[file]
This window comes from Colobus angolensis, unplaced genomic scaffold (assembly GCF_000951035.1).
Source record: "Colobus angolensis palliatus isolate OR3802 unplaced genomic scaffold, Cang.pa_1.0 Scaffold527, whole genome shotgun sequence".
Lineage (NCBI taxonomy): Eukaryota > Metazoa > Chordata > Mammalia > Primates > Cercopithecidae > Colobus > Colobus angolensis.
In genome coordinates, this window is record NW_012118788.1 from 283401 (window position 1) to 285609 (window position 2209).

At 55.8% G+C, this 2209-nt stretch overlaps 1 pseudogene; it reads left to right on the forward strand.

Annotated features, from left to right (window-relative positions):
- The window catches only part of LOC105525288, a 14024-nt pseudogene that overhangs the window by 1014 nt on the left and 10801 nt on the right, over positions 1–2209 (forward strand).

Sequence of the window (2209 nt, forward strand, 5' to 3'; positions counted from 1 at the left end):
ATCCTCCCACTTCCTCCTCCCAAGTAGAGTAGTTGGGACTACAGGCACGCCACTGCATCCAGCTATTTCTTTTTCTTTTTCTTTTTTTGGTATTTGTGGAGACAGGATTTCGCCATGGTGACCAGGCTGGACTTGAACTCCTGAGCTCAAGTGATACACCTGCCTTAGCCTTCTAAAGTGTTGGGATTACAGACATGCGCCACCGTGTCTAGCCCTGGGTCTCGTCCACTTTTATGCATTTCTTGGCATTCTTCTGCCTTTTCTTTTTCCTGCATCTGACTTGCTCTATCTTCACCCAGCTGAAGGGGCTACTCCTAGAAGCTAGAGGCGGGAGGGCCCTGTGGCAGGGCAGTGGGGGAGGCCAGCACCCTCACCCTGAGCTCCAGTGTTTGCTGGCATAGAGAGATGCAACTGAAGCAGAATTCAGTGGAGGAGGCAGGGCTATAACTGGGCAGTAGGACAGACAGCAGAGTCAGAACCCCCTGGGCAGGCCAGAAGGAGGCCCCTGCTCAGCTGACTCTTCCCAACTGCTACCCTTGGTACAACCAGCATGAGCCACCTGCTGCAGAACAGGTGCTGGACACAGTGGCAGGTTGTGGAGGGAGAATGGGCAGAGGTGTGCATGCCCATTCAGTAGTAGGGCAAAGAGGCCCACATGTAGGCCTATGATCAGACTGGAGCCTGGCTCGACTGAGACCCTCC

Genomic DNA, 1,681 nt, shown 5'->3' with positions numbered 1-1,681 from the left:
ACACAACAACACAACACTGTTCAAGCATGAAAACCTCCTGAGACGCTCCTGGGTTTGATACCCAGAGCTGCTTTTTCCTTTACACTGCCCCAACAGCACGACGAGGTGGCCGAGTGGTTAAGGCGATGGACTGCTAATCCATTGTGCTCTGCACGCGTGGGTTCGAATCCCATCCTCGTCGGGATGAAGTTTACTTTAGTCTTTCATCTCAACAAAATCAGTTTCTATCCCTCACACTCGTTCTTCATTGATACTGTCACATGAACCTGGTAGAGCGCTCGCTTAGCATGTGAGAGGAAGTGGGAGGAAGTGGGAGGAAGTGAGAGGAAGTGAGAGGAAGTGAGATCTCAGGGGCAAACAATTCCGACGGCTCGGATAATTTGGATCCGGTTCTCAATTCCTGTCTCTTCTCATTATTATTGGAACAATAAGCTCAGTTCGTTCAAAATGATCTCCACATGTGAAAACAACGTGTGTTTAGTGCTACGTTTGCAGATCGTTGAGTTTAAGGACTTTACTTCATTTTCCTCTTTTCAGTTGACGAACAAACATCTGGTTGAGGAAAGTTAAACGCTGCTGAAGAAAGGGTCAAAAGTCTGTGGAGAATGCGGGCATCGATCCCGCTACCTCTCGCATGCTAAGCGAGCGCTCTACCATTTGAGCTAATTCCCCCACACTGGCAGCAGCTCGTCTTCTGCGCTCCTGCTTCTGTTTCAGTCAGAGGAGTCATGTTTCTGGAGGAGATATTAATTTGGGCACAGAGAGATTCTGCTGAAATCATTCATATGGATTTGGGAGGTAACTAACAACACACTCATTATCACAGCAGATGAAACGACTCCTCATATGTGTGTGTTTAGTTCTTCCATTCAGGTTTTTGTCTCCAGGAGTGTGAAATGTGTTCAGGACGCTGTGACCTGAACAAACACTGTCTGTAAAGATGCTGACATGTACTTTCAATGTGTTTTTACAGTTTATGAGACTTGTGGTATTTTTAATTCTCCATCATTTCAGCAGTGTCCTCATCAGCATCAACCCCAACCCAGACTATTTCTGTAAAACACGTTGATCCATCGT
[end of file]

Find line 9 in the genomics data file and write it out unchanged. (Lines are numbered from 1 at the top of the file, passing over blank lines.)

ATCCTCCCACTTCCTCCTCCCAAGTAGAGTAGTTGGGACTACAGGCACGCCACTGCATCCAGCTATTTCTTTTTCTTTTTCTTTTTTTGGTATTTGTGGAGACAGGATTTCGCCATGGTGACCAGGCTGGACTTGAACTCCTGAGCTCAAGTGATACACCTGCCTTAGCCTTCTAAAGTGTTGGGATTACAGACATGCGCCACCGTGTCTAGCCCTGGGTCTCGTCCACTTTTATGCATTTCTTGGCATTCTTCTGCCTTTTCTTTTTCCTGCATCTGACTTGCTCTATCTTCACCCAGCTGAAGGGGCTACTCCTAGAAGCTAGAGGCGGGAGGGCCCTGTGGCAGGGCAGTGGGGGAGGCCAGCACCCTCACCCTGAGCTCCAGTGTTTGCTGGCATAGAGAGATGCAACTGAAGCAGAATTCAGTGGAGGAGGCAGGGCTATAACTGGGCAGTAGGACAGACAGCAGAGTCAGAACCCCCTGGGCAGGCCAGAAGGAGGCCCCTGCTCAGCTGACTCTTCCCAACTGCTACCCTTGGTACAACCAGCATGAGCCACCTGCTGCAGAACAGGTGCTGGACACAGTGGCAGGTTGTGGAGGGAGAATGGGCAGAGGTGTGCATGCCCATTCAGTAGTAGGGCAAAGAGGCCCACATGTAGGCCTATGATCAGACTGGAGCCTGGCTCGACTGAGACCCTCC